Opioid Agonist Treatment

Opioid agonist treatment (OAT)—most commonly in the form of buprenorphine/ naloxone or methadone—is an evidence-based treatment for opioid use disorder.

Opioids are substances that bind to and activate (or “turn on”) opioid receptors, providing relief from withdrawal symptoms and cravings in people with an opioid addiction, also know as opioid use disorder. OAT can be understood as a medication used to provide relief from withdrawal symptoms and cravings in people with opioid use disorder. OAT is the recommended first-line treatment for opioid use disorder in British Columbia because it has been shown to be much better than withdrawal management (“detox”) alone in terms of keeping people in treatment, helping them to stop using opioids, and significantly reducing the risk of overdose, blood-borne infections (like HIV or hepatitis C), and death.

Types of OAT

In BC, there are many kinds of OAT that are commonly used (buprenorphine/ naloxone, methadone, and slow release oral morphine).

Buprenorphine/naloxone affords people added flexibility. Unlike methadone, which is the most commonly prescribed OAT in BC, buprenorphine/naloxone has a better safety profile, including much lower risk of respiratory depression and overdose, and can very commonly be prescribed as “take- home” doses. This means that people on buprenorphine/naloxone, once they have stabilized on the medication, can often go to the pharmacy once a week or once every two weeks to receive their medication. Some people on methadone have to go to the clinic every day, while others have to go a few times a week.

Slow-release oral morphine is another kind of OAT used in BC. It is used much less frequently and is generally prescribed for people who tried buprenorphine/naloxone and/or methadone and found they still had cravings and withdrawal symptoms and continued to use illicit opioids. People receiving slow-release oral morphine generally have to go to the pharmacy every day to receive their medication.

PharmaCare covers OAT under the income-based Fair PharmaCare plan for those who qualify, as well as 100% coverage under PharmaCare Plan C (for those on income assistance) and Plan G (for those who demonstrate clinical and financial need for certain psychiatric medications).

Some primary care doctors prescribe buprenorphine/naloxone (also called Suboxone®), while a specialist may need to be seen to be prescribed methadone or slow-release oral morphine. Talk with your doctor to determine if they prescribe these medications.

If your loved one has tried OAT before and not been able to stop using illicit opioids, their doctor might suggest injectable OAT. Injectable OAT is a more intensive treatment program where people go to a clinic or pharmacy up to three times a day to self-administer certain medications (hydromorphone or diacetylmorphine) under supervision. It is very well supported by evidence for people with severe opioid use disorder who have not benefitted from other OAT options.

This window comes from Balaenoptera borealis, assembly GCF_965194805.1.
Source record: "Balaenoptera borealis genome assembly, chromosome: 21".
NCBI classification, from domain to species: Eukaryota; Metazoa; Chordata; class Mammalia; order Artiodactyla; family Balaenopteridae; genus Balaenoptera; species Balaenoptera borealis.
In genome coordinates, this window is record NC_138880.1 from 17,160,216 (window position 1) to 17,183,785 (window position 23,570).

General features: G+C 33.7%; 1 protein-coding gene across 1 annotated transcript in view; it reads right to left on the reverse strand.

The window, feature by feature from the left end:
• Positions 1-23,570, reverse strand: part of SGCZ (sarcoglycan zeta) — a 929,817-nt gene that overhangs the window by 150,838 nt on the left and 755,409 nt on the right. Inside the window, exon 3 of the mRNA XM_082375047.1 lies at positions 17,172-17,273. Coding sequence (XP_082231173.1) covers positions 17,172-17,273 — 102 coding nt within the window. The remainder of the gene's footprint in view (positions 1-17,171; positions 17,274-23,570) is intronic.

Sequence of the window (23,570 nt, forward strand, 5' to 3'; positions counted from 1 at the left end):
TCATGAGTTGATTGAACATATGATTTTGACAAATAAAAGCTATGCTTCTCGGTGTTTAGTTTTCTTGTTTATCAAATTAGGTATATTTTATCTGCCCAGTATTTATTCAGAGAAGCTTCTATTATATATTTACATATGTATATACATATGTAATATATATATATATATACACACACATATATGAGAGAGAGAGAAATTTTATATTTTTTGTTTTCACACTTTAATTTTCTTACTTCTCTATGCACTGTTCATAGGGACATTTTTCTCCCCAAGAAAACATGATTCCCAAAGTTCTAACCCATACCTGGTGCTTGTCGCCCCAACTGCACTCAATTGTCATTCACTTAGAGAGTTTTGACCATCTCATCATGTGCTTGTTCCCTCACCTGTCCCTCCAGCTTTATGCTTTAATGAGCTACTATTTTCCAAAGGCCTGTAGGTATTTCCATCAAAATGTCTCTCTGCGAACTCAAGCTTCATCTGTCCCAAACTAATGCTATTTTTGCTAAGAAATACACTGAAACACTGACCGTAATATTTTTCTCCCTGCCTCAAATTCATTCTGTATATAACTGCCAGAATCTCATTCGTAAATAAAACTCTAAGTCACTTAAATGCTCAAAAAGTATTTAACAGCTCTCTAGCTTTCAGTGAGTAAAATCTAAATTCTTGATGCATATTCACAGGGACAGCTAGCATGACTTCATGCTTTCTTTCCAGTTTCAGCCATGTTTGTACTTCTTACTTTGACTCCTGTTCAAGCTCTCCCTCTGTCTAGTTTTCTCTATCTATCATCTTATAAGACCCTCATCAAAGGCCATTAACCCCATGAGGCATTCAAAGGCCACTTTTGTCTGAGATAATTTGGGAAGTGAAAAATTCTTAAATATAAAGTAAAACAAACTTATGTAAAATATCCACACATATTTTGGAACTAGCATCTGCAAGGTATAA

What to expect with OAT

If your child or loved one has an opioid use disorder, it is likely that they will be offered OAT along with other care that includes provider-led counselling, long-term monitoring of substance use care (to identify relapse and adjust medication dosage as needed), comprehensive preventive and primary care, and referrals to psychosocial treatment interventions and supports.

Some people think that opioid agonist treatments (for example buprenorphine/ naloxone and methadone) are just “substituting one drug for another,” however, as science advances, it has become clear that long-term, unmanaged opioid use disorder causes changes in the brain and body. More and more evidence is showing that the best and safest treatment for opioid use disorder is medication. This allows individuals to stop having to focus all their time and effort (including sometimes turning to crime and other high-risk activities) in order to stop the very painful withdrawal symptoms that emerge if they haven’t taken opioids recently. This also prevents people from having to take risky street drugs that may be tainted with fentanyl and other synthetic opioids.

Other benefits of OAT include connecting individuals to health care and other services, helping bring stability to their lives (which might include housing, employment, or other services), and removing the risk of overdose from street opioids contaminated by fentanyl, carfentanil, and other synthetic opioids.

OAT should be considered a long-term treatment. Studies have found that people have the best outcomes (including the lowest risk of relapse) when they receive OAT for at least one year. Some people will take OAT for a long time, while others may decide with their health care providers that they would like to lower their dose or come off it entirely. It is very important that people work with their prescriber to very slowly taper off of OAT and be monitored for relapse throughout the tapering period.

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